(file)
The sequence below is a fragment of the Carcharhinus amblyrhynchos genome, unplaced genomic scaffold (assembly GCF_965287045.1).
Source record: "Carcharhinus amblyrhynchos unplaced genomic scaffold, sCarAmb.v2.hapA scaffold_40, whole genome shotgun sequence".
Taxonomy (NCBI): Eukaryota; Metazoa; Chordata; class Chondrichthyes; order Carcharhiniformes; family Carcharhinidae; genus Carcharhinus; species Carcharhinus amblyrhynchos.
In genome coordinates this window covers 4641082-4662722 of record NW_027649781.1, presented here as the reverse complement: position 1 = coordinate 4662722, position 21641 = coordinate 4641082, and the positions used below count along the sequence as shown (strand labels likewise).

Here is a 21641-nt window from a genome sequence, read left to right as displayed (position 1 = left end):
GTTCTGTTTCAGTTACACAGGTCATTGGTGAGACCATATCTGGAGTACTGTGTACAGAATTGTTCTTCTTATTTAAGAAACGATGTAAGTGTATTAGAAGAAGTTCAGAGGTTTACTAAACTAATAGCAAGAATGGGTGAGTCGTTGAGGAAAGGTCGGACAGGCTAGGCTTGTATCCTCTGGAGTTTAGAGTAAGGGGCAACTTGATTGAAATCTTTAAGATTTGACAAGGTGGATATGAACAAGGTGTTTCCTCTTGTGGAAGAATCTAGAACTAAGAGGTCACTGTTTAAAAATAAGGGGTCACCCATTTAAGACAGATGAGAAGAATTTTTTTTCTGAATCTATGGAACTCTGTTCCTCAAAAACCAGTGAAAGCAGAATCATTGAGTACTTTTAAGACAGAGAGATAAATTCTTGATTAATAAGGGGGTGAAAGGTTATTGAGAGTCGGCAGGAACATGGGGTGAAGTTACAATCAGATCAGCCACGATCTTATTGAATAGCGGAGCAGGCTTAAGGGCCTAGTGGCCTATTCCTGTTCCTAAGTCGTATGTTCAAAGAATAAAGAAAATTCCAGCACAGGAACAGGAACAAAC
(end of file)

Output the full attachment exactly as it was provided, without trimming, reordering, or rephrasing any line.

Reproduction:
The sequence below is a fragment of the Carcharhinus amblyrhynchos genome, unplaced genomic scaffold (assembly GCF_965287045.1).
Source record: "Carcharhinus amblyrhynchos unplaced genomic scaffold, sCarAmb.v2.hapA scaffold_40, whole genome shotgun sequence".
Taxonomy (NCBI): Eukaryota; Metazoa; Chordata; class Chondrichthyes; order Carcharhiniformes; family Carcharhinidae; genus Carcharhinus; species Carcharhinus amblyrhynchos.
In genome coordinates this window covers 4641082-4662722 of record NW_027649781.1, presented here as the reverse complement: position 1 = coordinate 4662722, position 21641 = coordinate 4641082, and the positions used below count along the sequence as shown (strand labels likewise).

Here is a 21641-nt window from a genome sequence, read left to right as displayed (position 1 = left end):
GTTCTGTTTCAGTTACACAGGTCATTGGTGAGACCATATCTGGAGTACTGTGTACAGAATTGTTCTTCTTATTTAAGAAACGATGTAAGTGTATTAGAAGAAGTTCAGAGGTTTACTAAACTAATAGCAAGAATGGGTGAGTCGTTGAGGAAAGGTCGGACAGGCTAGGCTTGTATCCTCTGGAGTTTAGAGTAAGGGGCAACTTGATTGAAATCTTTAAGATTTGACAAGGTGGATATGAACAAGGTGTTTCCTCTTGTGGAAGAATCTAGAACTAAGAGGTCACTGTTTAAAAATAAGGGGTCACCCATTTAAGACAGATGAGAAGAATTTTTTTTCTGAATCTATGGAACTCTGTTCCTCAAAAACCAGTGAAAGCAGAATCATTGAGTACTTTTAAGACAGAGAGATAAATTCTTGATTAATAAGGGGGTGAAAGGTTATTGAGAGTCGGCAGGAACATGGGGTGAAGTTACAATCAGATCAGCCACGATCTTATTGAATAGCGGAGCAGGCTTAAGGGCCTAGTGGCCTATTCCTGTTCCTAAGTCGTATGTTCAAAGAATAAAGAAAATTCCAGCACAGGAACAGGAACAAAC